When full-scale war breaks out, Howl finally decides to stop running, but when his defense of the castle brings him to the point of death, Sophie destroys the castle so that he will no longer risk his life. More through luck than design, Sophie manages to lift a curse that has been binding him to the fire demon Calcifer that powered his castle. She also lifts a curse on a missing prince (whose disappearance was the cause of the war). And she herself returns to her youthful appearance (although her hair remains silver-hued.
The film is filled with sweeping visuals that pull the viewer along: the castle tromping across the countryside, a fiery aerial bombardment, Howl in bird form swooping through the skies as he is battered by the enemy. But the logic behind these events is frustratingly vague, and you’d be hard-pressed to explain the logic of the film’s happy ending (at least three curses are lifted in the last few minutes, but the details of how this is achieved are glossed over). Howl seems to recognize that the old woman who cleans is castle is the same young woman he rescued, but how or even exactly when is not clear. Sophie seems to regain her youth when she expresses concern for others, but this carries little dramatic weight, since she was never particularly self-centered to begin with. Apparently Howl’s problem has something to do with trading his heart to Calcifer (in exchange for what?), but the exact nature is never clarified, so it’s hard to tell how Sophie figured out a way to undo the damage.
Perhaps detailed explanations are not necessary. On a simple, primal level, it is clear that the characters are being rewarded for their altruistic behavior, even if the exact mechanism for how this works is never explained: if we know the “why,” the how is unimportant. But in some cases, even this emotional attachment is lacking: for example, there is a throwaway “plot twist” wherein Sophie’s mother betrays her, but this thread is cut before it can develop — it might as well have simply been cut out completely for all it contributes to the story.
The animation is all beautifully done. Miyazaki uses the screen lke a canvas, filling it with breath-taking vistas that are populated by amusing characters and bizarre images: including a legless scarecrow hopping about on its wooden post and an asthmatic dog that befriends Sophie. Both of these are the sort of cute characters that are immediately endearing, lighting up the screen whenever they appear, regardless of story deficiencies. Even if the plot points are not always clear, the visuals tell us what’s happening in a way that feels emotionally right (as when the formerly imposing Witch of the waste is turned from villain to victim, reduced to flabby, diminished version of her former self).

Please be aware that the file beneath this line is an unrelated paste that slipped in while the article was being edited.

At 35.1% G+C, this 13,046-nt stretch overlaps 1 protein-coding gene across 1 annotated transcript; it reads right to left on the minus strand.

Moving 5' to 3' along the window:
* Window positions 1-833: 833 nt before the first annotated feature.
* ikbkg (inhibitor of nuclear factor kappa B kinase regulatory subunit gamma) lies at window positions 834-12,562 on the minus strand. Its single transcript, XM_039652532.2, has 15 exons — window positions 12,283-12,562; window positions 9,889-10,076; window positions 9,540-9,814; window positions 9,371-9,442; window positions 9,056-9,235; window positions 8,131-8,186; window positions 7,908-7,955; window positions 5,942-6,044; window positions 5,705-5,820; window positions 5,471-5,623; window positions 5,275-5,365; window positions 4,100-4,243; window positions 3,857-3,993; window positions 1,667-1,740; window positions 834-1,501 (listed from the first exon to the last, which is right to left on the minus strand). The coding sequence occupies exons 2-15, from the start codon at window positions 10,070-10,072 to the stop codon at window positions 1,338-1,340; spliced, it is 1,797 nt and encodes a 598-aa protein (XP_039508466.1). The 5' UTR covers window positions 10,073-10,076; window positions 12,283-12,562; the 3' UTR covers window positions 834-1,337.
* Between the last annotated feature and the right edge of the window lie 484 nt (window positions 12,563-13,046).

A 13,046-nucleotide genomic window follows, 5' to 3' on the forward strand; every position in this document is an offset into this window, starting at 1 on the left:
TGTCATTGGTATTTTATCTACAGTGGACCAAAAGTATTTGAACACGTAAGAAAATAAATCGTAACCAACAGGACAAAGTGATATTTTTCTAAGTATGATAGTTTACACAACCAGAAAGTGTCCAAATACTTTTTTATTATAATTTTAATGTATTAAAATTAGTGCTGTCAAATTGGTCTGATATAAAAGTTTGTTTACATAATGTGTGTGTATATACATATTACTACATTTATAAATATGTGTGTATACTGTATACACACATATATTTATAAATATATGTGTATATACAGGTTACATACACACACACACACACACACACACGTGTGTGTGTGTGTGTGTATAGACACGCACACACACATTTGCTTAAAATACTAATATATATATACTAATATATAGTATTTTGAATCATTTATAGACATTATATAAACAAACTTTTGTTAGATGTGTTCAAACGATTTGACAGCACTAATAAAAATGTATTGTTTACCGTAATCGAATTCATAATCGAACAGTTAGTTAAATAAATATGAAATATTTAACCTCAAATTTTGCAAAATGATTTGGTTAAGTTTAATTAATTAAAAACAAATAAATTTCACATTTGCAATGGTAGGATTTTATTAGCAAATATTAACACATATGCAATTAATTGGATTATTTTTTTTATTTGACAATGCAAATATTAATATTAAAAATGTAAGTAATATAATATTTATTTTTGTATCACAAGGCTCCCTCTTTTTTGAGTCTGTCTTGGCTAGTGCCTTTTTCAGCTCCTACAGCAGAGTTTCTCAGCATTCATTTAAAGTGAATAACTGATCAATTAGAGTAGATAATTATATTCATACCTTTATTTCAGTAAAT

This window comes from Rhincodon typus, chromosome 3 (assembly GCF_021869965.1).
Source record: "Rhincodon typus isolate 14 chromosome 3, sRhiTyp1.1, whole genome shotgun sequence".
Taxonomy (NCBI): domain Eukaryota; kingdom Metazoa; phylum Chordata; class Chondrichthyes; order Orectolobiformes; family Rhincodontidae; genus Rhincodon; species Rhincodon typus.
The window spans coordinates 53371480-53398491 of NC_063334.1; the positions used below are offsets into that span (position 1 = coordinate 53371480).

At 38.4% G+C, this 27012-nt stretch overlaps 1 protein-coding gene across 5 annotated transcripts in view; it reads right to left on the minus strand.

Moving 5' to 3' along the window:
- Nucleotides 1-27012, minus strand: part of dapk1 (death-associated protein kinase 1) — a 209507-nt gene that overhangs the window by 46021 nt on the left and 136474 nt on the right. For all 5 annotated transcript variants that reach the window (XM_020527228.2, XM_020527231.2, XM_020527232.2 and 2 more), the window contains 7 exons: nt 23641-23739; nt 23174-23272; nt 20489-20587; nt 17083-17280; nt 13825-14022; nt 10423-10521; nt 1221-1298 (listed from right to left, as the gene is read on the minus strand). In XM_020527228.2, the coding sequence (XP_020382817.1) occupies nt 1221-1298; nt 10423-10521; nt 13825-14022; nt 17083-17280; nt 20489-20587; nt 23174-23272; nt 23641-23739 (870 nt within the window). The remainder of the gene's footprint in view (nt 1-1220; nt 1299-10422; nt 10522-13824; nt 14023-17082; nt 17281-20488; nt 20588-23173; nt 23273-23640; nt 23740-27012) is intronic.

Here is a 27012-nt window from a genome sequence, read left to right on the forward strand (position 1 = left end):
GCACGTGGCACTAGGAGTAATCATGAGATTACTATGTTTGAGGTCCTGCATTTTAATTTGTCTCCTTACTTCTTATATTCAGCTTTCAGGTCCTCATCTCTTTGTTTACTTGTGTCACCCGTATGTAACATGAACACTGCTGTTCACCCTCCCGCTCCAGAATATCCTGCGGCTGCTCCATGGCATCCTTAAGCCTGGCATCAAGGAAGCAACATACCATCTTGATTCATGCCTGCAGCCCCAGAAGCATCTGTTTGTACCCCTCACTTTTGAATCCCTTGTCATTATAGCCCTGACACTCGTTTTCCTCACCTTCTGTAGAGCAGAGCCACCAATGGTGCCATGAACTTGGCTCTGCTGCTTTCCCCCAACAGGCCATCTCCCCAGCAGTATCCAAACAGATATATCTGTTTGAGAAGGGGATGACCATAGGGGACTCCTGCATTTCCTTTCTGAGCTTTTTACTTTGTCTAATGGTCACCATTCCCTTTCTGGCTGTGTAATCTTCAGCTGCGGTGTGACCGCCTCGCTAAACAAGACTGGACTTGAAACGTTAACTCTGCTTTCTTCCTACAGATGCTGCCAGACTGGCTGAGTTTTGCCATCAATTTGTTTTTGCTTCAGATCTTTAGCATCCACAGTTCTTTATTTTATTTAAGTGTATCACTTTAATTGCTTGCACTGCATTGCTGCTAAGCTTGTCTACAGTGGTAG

The English dubbing is very effective. Emily Mortimer and Jean Simmons seamlessly integrate the two versions of Sophie, young and old. Billy Crystal doesn’t overdo the jokes too much as Calcifer, and Lauren Bacall strikes the properly haughty tone as the witch. In the title role, Christian Bale is suitably enigmatic and ambivalent as Howl, alternating between awesome and alluring on the one hand and childish and craven on the other. Sadly, the look of the character seems to become increasingly boyish throughout the film, until it starts to resemble the familiar cliché of the too-cute wide-eyed anime hero.
Ultimately, HOWL’S MOVING CASTLE is not as impressive as Miyazaki’s ambitious PRINCESS MONONOKE, but it captures the pastoral beauty and charm that we have come to expect from the creator of LAPUTA: CASTLE IN THE SKY and MY NEIGHBOR TOTORO. That’s more than enough to make it worth seeing.
HOWL’S MOVING CASTLE(2005). Directed by Hayao Miyazaki. Screenplay by Miyazaki, based on the book by Diana Wynne Jones; English adaptation by Cindy Davis Hewitt & Donald H. Hewitt. Voices: Chieko Baisho, Takuya Kimura, Akihiro Miwa, Tatsuya Gashun; English Voices: Jean Simmons, Lauren Bacall, Christian Bale, Billy Crystal, Blythe Danner.